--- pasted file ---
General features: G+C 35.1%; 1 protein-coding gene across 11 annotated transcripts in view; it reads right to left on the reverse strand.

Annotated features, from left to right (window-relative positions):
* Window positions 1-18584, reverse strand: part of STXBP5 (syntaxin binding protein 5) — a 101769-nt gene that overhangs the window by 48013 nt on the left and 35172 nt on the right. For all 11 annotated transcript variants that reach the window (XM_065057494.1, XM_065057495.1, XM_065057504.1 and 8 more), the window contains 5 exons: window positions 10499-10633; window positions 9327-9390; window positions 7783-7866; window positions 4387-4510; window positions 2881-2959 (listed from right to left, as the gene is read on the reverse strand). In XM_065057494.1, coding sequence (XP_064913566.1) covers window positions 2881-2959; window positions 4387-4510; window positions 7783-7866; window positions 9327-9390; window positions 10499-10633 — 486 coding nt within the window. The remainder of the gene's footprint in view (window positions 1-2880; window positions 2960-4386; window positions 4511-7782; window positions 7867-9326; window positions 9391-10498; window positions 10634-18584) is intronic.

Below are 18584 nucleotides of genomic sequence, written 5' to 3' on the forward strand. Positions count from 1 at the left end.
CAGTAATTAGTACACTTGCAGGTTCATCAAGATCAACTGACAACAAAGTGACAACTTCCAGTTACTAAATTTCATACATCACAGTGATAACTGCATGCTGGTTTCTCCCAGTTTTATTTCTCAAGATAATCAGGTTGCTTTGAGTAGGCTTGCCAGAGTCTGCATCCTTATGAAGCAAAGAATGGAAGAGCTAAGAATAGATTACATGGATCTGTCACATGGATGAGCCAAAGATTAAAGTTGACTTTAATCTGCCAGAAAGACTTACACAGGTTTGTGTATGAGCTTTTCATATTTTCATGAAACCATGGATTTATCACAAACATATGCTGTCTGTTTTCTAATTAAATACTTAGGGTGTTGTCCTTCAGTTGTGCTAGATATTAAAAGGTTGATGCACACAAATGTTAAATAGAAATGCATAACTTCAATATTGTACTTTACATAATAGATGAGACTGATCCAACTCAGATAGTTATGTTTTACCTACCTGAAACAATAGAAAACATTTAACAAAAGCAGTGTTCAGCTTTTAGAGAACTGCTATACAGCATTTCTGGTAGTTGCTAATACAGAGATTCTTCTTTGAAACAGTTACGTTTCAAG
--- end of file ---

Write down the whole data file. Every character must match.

General features: G+C 35.1%; 1 protein-coding gene across 11 annotated transcripts in view; it reads right to left on the reverse strand.

Annotated features, from left to right (window-relative positions):
* Window positions 1-18584, reverse strand: part of STXBP5 (syntaxin binding protein 5) — a 101769-nt gene that overhangs the window by 48013 nt on the left and 35172 nt on the right. For all 11 annotated transcript variants that reach the window (XM_065057494.1, XM_065057495.1, XM_065057504.1 and 8 more), the window contains 5 exons: window positions 10499-10633; window positions 9327-9390; window positions 7783-7866; window positions 4387-4510; window positions 2881-2959 (listed from right to left, as the gene is read on the reverse strand). In XM_065057494.1, coding sequence (XP_064913566.1) covers window positions 2881-2959; window positions 4387-4510; window positions 7783-7866; window positions 9327-9390; window positions 10499-10633 — 486 coding nt within the window. The remainder of the gene's footprint in view (window positions 1-2880; window positions 2960-4386; window positions 4511-7782; window positions 7867-9326; window positions 9391-10498; window positions 10634-18584) is intronic.

Below are 18584 nucleotides of genomic sequence, written 5' to 3' on the forward strand. Positions count from 1 at the left end.
CAGTAATTAGTACACTTGCAGGTTCATCAAGATCAACTGACAACAAAGTGACAACTTCCAGTTACTAAATTTCATACATCACAGTGATAACTGCATGCTGGTTTCTCCCAGTTTTATTTCTCAAGATAATCAGGTTGCTTTGAGTAGGCTTGCCAGAGTCTGCATCCTTATGAAGCAAAGAATGGAAGAGCTAAGAATAGATTACATGGATCTGTCACATGGATGAGCCAAAGATTAAAGTTGACTTTAATCTGCCAGAAAGACTTACACAGGTTTGTGTATGAGCTTTTCATATTTTCATGAAACCATGGATTTATCACAAACATATGCTGTCTGTTTTCTAATTAAATACTTAGGGTGTTGTCCTTCAGTTGTGCTAGATATTAAAAGGTTGATGCACACAAATGTTAAATAGAAATGCATAACTTCAATATTGTACTTTACATAATAGATGAGACTGATCCAACTCAGATAGTTATGTTTTACCTACCTGAAACAATAGAAAACATTTAACAAAAGCAGTGTTCAGCTTTTAGAGAACTGCTATACAGCATTTCTGGTAGTTGCTAATACAGAGATTCTTCTTTGAAACAGTTACGTTTCAAG